Joseph Malcolm Carson was born in Enniskillen, Ulster County, Ireland, on June 22, 1901, son of Joseph Lougheed Carson and Mrs. Jeanie McNeal Carson. He attended Front Royal, Virginia High School and the Army-Navy Preparatory School, Washington, DC, prior to his appointment to the US Naval Academy, Annapolis, a member of the football “B” squad, and the varsity wrestling squad, and won his letter in lacrosse in 1925. Graduated and commissioned Ensign on June 4, 1925, he subsequently attained the rank of Captain, to date from July 20, 1943. He was selected and approved for temporary promotion to the grade of Rear Admiral in the Navy in July 1952, to date from June 1, 1953.
After graduation from the Naval Academy in June 1925, he served successively for two years in USS Texas, USS Oklahoma, and USS Argonne. In July 1927 he reported to the Naval Air Station, Pensacola, Florida, for flight training, and completing the course was designated Naval Aviator in May 1928. From June of that year until May 1930, he served with Fighting Squadron 3, based on the aircraft carrier Lexington, operating with Aircraft Squadrons, Battle Fleet. He then served for two years in the training divisions and the year following in the experimental division of the Naval Air Station, Norfolk, Virginia.
In June 1933 he joined Observation Squadron 1, aviation unit of the USS Texas, and two years later was transferred to duty with Scouting Squadron 1, based on USS Ranger. Detached from the latter squadron in June 1936, he served for two years at the Naval Air station, Anacostia, DC he returned to sea in June 1938 in command of USS Avocet, and in July 1940 was designated Command Cruiser Scouting Squadron 4 (and later 5), attached to USS Northampton.
He assumed command of the Naval Reserve Aviation Base, Anacostia, DC, in September 1941, and served in that command during the early period of World War II. In May 1943 he joined USS Bunker Hill as Air Officer, and in January 1944 became Executive Officer of that carrier. He is entitled to a facsimile of, and the ribbon for, the Presidential Unit Citation of the USS Bunker Hill, awarded for “extraordinary heroism in action against enemy Japanese forces in the air, ashore and afloat in the South, Central, Southwest and Western pacific, from November 11, 1943 to May 11, 1945...”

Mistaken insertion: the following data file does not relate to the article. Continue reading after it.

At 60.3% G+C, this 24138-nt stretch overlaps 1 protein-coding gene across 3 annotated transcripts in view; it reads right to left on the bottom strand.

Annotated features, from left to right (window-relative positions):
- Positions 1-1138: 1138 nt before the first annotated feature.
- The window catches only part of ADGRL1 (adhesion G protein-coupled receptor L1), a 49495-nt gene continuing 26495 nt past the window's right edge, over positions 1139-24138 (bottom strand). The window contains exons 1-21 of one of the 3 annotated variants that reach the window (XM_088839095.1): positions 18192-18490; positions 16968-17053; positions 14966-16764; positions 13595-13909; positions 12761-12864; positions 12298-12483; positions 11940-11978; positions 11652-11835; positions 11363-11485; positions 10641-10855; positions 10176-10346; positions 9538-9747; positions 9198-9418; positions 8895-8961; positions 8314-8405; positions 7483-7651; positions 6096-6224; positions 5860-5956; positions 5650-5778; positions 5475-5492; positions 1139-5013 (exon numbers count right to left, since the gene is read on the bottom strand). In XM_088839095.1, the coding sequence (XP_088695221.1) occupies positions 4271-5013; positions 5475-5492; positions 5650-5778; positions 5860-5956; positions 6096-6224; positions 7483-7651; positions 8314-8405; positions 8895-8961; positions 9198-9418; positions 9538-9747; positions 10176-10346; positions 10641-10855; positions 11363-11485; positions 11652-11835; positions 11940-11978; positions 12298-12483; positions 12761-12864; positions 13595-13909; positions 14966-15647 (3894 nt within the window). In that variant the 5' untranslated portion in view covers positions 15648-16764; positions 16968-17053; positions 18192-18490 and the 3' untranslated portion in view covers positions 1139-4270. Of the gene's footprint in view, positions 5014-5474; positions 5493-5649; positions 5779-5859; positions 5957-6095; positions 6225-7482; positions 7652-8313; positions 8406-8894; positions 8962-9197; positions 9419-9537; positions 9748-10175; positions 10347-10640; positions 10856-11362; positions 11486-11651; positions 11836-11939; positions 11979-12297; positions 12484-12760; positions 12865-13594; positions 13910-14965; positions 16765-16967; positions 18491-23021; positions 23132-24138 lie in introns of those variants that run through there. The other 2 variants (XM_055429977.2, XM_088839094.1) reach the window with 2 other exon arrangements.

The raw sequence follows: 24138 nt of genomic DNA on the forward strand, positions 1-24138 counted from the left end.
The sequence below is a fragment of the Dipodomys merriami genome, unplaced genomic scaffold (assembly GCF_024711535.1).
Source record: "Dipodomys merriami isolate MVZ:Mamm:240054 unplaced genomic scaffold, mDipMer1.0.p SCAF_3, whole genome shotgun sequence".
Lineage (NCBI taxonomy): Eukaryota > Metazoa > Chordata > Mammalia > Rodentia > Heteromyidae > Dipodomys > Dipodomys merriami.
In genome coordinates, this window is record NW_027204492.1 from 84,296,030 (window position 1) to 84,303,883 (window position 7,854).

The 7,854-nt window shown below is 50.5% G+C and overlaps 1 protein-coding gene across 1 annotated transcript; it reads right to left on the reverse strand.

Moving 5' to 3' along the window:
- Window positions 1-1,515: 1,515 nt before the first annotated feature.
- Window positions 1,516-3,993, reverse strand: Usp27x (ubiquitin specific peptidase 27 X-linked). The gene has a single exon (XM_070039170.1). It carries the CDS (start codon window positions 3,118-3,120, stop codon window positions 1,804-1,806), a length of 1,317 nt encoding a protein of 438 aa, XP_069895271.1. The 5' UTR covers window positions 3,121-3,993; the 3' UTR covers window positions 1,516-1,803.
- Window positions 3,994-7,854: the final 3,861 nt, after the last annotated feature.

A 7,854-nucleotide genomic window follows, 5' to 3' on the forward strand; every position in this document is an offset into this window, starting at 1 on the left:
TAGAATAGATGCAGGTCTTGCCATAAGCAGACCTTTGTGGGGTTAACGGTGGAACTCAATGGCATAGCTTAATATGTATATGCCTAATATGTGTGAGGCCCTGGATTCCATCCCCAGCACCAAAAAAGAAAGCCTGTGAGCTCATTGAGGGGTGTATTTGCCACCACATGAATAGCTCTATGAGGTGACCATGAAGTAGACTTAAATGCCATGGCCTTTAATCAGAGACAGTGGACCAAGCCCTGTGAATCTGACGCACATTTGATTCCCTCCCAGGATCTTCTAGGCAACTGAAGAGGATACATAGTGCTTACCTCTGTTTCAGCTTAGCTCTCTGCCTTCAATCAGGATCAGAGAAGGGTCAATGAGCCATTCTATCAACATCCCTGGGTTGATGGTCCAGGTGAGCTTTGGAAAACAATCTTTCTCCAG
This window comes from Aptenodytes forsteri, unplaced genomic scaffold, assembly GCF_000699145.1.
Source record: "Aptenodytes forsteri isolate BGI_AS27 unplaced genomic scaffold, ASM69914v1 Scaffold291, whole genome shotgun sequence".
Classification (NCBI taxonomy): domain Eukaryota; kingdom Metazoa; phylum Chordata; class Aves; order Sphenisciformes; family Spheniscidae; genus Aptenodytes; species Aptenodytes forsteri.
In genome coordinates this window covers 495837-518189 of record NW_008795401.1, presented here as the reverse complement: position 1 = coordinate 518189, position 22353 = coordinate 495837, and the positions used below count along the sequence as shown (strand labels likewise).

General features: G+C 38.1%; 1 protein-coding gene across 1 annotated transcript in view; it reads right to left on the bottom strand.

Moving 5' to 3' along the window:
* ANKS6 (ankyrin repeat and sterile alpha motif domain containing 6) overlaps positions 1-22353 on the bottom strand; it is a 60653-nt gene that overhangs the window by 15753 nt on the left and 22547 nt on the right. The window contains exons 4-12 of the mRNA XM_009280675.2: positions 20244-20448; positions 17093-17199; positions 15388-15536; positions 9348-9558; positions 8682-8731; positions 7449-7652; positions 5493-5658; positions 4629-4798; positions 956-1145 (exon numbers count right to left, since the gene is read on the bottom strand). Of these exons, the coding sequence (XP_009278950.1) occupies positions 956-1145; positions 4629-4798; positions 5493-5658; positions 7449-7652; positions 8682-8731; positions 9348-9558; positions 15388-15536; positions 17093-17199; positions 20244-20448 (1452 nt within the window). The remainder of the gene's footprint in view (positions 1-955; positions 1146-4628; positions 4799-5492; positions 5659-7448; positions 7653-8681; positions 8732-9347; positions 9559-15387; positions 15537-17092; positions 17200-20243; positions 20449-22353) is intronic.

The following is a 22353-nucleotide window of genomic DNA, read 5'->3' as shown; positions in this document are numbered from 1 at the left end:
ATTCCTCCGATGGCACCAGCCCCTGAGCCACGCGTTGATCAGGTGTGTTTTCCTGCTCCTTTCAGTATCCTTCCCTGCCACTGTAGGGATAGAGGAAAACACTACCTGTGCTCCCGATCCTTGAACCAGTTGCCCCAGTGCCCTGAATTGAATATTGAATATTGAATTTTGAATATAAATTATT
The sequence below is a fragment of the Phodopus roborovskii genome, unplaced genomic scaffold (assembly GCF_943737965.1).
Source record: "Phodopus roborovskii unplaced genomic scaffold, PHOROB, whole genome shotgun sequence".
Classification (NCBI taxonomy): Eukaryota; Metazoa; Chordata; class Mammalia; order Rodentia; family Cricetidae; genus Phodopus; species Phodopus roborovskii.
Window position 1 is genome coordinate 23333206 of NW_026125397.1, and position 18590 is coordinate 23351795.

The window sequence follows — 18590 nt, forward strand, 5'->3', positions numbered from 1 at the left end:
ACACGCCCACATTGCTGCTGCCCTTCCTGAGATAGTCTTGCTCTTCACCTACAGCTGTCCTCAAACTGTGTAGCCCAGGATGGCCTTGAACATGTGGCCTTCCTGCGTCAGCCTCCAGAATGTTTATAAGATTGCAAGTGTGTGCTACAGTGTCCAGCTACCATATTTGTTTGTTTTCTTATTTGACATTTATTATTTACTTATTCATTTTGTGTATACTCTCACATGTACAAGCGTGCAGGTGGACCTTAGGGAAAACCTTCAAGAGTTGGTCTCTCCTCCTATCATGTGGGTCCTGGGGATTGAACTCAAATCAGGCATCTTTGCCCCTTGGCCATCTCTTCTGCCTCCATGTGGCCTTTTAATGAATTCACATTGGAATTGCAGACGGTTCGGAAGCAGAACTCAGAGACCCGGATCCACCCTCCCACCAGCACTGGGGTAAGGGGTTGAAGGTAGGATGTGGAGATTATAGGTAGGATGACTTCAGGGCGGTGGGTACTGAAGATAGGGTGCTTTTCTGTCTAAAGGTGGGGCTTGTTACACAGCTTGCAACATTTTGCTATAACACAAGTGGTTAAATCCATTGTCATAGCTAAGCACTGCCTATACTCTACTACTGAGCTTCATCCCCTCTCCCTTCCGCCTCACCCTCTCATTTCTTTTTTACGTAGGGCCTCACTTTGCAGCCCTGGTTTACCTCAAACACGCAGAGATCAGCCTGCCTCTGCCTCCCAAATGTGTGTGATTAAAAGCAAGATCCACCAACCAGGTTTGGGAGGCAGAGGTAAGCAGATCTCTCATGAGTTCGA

He was awarded the Bronze Star Medal with Combat “V,” and cited in part as follows: “For meritorious service as Air Officer and later as Executive Officer of the USS Bunker Hill during operations against enemy Japanese forces in the Pacific Ocean Area from May 25, 1943 to May 1944… Participating in strikes against Nauru, the hostile stronghold at Rabaul, and the Japanese base at Kavieng; the siege and capture of the Gilbert Islands; and the capture and occupation of Kwajalein Atoll, Marshall Islands, he skillfully directed air operations with the result that his ship was not damaged during the many Japanese air attacks, while great damage was inflicted on the enemy by the Bunker Hill aircraft in the air, ashore and afloat…”
Detached from the Bunker Hill in May 1944, he reported for duty on the staff of Commander Carrier Division 22, USS Sangamon, flagship. He was awarded the Navy Cross “For extraordinary heroism as Chief of Staff for Carrier Task Group 77.4 in action against enemy Japanese forces in the Battle for Leyte Gulf, on October 24, 1944…” The citation continues: “An alert and aggressive leader, Captain Carson zealously directed complex operations against the enemy in the face of constant attack from hostile aircraft, thereby contributing to the destruction of a large portion of the enemy force. His cool courage, inspiring leadership and unwavering devotion to duty under fore were important factors in the success of a vital mission…”
He is also entitled to the ribbon for and a facsimile of the Presidential Unit Citation awarded the USS Sangamon.